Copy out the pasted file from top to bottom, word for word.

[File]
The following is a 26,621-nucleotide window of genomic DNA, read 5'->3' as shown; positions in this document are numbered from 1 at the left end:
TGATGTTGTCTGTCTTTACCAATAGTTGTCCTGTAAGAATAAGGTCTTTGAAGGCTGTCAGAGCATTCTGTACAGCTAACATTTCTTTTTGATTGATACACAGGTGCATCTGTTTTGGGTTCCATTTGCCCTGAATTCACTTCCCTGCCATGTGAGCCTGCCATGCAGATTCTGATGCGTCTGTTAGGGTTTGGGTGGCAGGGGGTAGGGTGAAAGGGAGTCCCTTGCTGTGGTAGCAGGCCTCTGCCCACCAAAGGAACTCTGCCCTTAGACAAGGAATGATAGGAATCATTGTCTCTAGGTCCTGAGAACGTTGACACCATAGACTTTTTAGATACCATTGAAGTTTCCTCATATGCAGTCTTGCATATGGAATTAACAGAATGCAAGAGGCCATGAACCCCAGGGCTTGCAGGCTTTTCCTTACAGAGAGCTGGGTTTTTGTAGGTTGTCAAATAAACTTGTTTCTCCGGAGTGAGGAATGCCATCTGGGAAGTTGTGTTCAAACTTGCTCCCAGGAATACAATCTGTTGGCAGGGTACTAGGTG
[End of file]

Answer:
The following is a 26,621-nucleotide window of genomic DNA, read 5'->3' as shown; positions in this document are numbered from 1 at the left end:
TGATGTTGTCTGTCTTTACCAATAGTTGTCCTGTAAGAATAAGGTCTTTGAAGGCTGTCAGAGCATTCTGTACAGCTAACATTTCTTTTTGATTGATACACAGGTGCATCTGTTTTGGGTTCCATTTGCCCTGAATTCACTTCCCTGCCATGTGAGCCTGCCATGCAGATTCTGATGCGTCTGTTAGGGTTTGGGTGGCAGGGGGTAGGGTGAAAGGGAGTCCCTTGCTGTGGTAGCAGGCCTCTGCCCACCAAAGGAACTCTGCCCTTAGACAAGGAATGATAGGAATCATTGTCTCTAGGTCCTGAGAACGTTGACACCATAGACTTTTTAGATACCATTGAAGTTTCCTCATATGCAGTCTTGCATATGGAATTAACAGAATGCAAGAGGCCATGAACCCCAGGGCTTGCAGGCTTTTCCTTACAGAGAGCTGGGTTTTTGTAGGTTGTCAAATAAACTTGTTTCTCCGGAGTGAGGAATGCCATCTGGGAAGTTGTGTTCAAACTTGCTCCCAGGAATACAATCTGTTGGCAGGGTACTAGGTG